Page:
Color, 1988, 91 mins. 28 secs.
Directed by Leszek Burzynski
Starring Alex Kubik, Randolph Powell, Elizabeth Kent, Mark Witsken, Sullivan Hester, Cameron Mitchell, Michael Nash, Laura Kalison
Arrow Video (Blu-ray) (US/UK RA/RB HD) / WS (1.78:1) (16:9)
If it weren't for the prominent credits touting its production in Wisconsin, you could easily swear that the 1988 release Trapped Alive was a Canadian tax shelter horror film made years earlier. In fact, by the time this one actually reached viewers several years later after collecting dust on the shelf (presumably because it couldn't cash in on other literally underground horror films like The Boogens and My Bloody Valentine), it had no target audience left at all. Instead this one went straight to video in 1993 where its frequently dark aesthetic turned to complete mud and turned off most prospective viewers in the process; however, with its plinky-ploink synthesizer score and grubby charm, the little programmer (which is also a Christmas movie of sorts, believe it or not) has turned out to be an amusing time killer if you have a taste for regional horror oddities.
Originally conceived under the punny title Forever Mine and bearing a title card that simply reads Trapped, our tale begins with Robin (Hester) bidding farewell to her widower dad, John (Mitchell), to head out for a late night snowy road trip to a party with her best friend, Monica (Kallison). Unfortunately they end up getting stuck in the middle of nowhere in the snow, only to fall afoul of a trio of convicts -- ringleader Face (Kubik), dumb bully Mondo (Nash), and reluctant nice guy Randy (Witsken) -- who have busted out of the nearby prison after killing a guard. Attempted a detour to avoid an upcoming roadblock, they end up collapsing their car into an abandoned mine shaft and have to seek shelter beneath the earth. A passing cop, Billy (Dallas' Powell), also goes exploring to investigate the abandoned car, with yet another new visitor coming along in the form of the mysterious Rachel (Mindwarp's Kent). The usual pitfalls inside the mine seem to be the biggest threat at first, but it soon turns out there's a hook-wielding cannibal on the loose and perfectly willing to make sure nobody lives to see Christmas morning.
Though not exactly a filmmaking mecca, Wisconsin has some credibility as a horror location thanks to films like Blood Hook, The Pit, and The Devonsville Terror. This is among the more minor entries, but the thick atmosphere (around the Eagle River area) and retro charm -- not to mention some juicy splashes of gore here and there -- manage to justify its existence among those aforementioned mine-themed horror films. The presence of MItchell (the only true marquee name in the cast) is really a glorified cameo from a period where he seemed to be in a dozen movies a year, with the rest of the participants operating roughly on a dinner theater level (which is a good thing or a terrible one depending on your personal taste).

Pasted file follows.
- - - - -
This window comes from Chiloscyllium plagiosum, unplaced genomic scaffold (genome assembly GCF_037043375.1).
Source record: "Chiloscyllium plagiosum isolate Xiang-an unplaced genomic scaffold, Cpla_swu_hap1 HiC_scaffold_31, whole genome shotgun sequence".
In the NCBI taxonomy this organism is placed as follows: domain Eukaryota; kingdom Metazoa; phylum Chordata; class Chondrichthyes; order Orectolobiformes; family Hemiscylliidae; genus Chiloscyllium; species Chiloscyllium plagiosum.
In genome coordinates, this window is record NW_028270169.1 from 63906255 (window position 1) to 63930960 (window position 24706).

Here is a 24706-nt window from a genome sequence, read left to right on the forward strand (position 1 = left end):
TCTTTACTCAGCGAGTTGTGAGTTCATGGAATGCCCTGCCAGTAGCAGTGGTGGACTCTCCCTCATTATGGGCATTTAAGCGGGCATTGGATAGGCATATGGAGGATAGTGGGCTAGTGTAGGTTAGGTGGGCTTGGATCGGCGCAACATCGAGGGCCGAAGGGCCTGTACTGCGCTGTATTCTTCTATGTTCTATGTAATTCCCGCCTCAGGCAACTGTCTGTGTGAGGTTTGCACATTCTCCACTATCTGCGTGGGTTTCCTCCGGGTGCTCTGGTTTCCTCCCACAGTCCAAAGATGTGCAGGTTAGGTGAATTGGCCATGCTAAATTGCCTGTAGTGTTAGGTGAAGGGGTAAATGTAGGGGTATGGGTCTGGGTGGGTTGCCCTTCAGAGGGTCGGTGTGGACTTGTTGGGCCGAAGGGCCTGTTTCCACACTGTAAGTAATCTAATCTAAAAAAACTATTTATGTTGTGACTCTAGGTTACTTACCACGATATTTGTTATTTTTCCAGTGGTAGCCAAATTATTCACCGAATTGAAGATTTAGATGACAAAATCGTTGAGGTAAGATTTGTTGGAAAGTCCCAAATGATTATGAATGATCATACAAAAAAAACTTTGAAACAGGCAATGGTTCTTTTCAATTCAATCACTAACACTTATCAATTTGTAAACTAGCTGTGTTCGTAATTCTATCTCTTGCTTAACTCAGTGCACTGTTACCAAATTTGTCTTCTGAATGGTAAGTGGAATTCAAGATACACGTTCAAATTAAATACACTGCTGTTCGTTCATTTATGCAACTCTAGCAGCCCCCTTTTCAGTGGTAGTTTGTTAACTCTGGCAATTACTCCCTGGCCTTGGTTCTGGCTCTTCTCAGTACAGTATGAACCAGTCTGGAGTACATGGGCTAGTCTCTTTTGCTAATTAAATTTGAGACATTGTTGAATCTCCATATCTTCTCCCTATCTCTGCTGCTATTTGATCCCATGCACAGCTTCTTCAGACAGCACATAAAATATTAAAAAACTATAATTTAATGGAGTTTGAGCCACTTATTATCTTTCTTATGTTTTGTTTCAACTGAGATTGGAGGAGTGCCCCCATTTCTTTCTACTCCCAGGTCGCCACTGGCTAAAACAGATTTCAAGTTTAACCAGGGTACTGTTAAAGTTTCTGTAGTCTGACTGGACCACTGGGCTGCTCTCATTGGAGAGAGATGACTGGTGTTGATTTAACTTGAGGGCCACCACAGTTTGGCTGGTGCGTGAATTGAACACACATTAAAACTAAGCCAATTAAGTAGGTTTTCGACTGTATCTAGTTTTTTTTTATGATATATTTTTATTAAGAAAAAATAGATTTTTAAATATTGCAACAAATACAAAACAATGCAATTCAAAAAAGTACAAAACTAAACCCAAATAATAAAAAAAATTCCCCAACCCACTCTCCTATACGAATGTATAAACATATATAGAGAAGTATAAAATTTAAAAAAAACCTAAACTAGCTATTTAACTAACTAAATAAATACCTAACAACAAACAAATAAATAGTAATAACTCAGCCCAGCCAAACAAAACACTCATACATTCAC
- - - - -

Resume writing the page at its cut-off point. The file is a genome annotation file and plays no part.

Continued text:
Essentially unseen since its VHS bow from beloved bottom-scraping VHS label AIP (complete with hilariously inappropriate cover art), Trapped Alive resurfaced as an unlikely but heavily stacked Blu-ray edition in North America and the U.K. from Arrow Video in 2019. Obviously the "brand new 2K restoration from the original camera negative" will be the first time anyone's had to see this film in watchable quality, and it doesn't disappoint with even the darkest scenes now finally legible and the brighter ones living up to the company's usual sterling a/v standards. The English LPCM 2.0 audio (with optional English SDH subtitles) also sounds perfect. Incredibly, this one comes with a whopping three audio commentaries: director Leszek Burzynski (who wrote the earlier slasher Blood Harvest) in conversation with Vinegar Syndrome's Joe Rubin; special effects artist Hank Carlson and horror writer Josh Hadley; and the slasher-savvy quartet from The Hysteria Continues. Between them you'll get plenty of anecdotes about the perils of shooting effects scenes with Aqua Net, the aborted casting of Michael Berryman, the construction of the sets as an intended start for a mini-cottage film industry in Wisconsin (a la Dino De Laurentiis in Wilmington, NC), and the state of slasher-ish horror films around the turn of the decade. The new featurette "There's EVIL Underground..." (30m52s) provides even more info courtesy of Burzynski, cinematographer Nancy Schreiber, production manager Alexandra Reed and actors Alex Kubik and Sullivan Hester, charting the dream of setting up a local studio via this production with an ex-Girl's Scout camp serving as ground zero. They also go into the cast and crew quite a bit, A separate interview with makeup effects crew member Hank Carlson (18m37s) goes into his own path to the film as a Famous Monsters-loving horror kid and the other projects that were supposed to come after this as well as realized ones like Mindwarp, while a 1988 episode of Upper Michigan Tonight (22m32s) features plenty of production footage and interview snippets with Burzynski, producer Christopher Webster and production designer Brian Savegar chatting about creating their "work of art." Then you get a look back at the director's background up to the late '80s with "Leszek Burzynski: The Early Years" (9m41s), covering his two short films for Paramount and his most famous horror-writing gig (and his brief role in it as a priest). The disc rounds out with an image gallery of stills and artwork, while the package features the usual reversible sleeve options including a (far more appropriate) new design by Justin Obsourn.
Reviewed on June 8, 2019